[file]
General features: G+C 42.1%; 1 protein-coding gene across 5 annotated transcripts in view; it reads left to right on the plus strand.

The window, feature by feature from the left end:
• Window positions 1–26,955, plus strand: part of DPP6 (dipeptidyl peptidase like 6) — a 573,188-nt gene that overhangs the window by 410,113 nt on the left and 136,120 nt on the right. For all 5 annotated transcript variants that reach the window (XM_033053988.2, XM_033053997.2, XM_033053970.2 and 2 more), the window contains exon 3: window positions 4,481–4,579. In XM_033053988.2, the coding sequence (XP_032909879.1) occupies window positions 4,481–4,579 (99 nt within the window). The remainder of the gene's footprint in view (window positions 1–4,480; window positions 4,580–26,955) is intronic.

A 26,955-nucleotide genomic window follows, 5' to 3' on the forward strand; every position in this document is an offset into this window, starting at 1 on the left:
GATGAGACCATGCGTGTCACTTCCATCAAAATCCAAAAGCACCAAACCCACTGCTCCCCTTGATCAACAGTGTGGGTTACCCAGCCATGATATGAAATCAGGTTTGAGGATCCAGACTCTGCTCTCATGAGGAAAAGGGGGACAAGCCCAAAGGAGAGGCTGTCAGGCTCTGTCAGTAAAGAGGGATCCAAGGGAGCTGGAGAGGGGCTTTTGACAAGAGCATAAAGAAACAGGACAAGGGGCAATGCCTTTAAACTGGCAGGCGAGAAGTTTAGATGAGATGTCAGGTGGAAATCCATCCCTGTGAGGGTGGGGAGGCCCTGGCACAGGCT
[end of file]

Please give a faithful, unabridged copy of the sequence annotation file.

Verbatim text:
General features: G+C 42.1%; 1 protein-coding gene across 5 annotated transcripts in view; it reads left to right on the plus strand.

The window, feature by feature from the left end:
• Window positions 1–26,955, plus strand: part of DPP6 (dipeptidyl peptidase like 6) — a 573,188-nt gene that overhangs the window by 410,113 nt on the left and 136,120 nt on the right. For all 5 annotated transcript variants that reach the window (XM_033053988.2, XM_033053997.2, XM_033053970.2 and 2 more), the window contains exon 3: window positions 4,481–4,579. In XM_033053988.2, the coding sequence (XP_032909879.1) occupies window positions 4,481–4,579 (99 nt within the window). The remainder of the gene's footprint in view (window positions 1–4,480; window positions 4,580–26,955) is intronic.

A 26,955-nucleotide genomic window follows, 5' to 3' on the forward strand; every position in this document is an offset into this window, starting at 1 on the left:
GATGAGACCATGCGTGTCACTTCCATCAAAATCCAAAAGCACCAAACCCACTGCTCCCCTTGATCAACAGTGTGGGTTACCCAGCCATGATATGAAATCAGGTTTGAGGATCCAGACTCTGCTCTCATGAGGAAAAGGGGGACAAGCCCAAAGGAGAGGCTGTCAGGCTCTGTCAGTAAAGAGGGATCCAAGGGAGCTGGAGAGGGGCTTTTGACAAGAGCATAAAGAAACAGGACAAGGGGCAATGCCTTTAAACTGGCAGGCGAGAAGTTTAGATGAGATGTCAGGTGGAAATCCATCCCTGTGAGGGTGGGGAGGCCCTGGCACAGGCT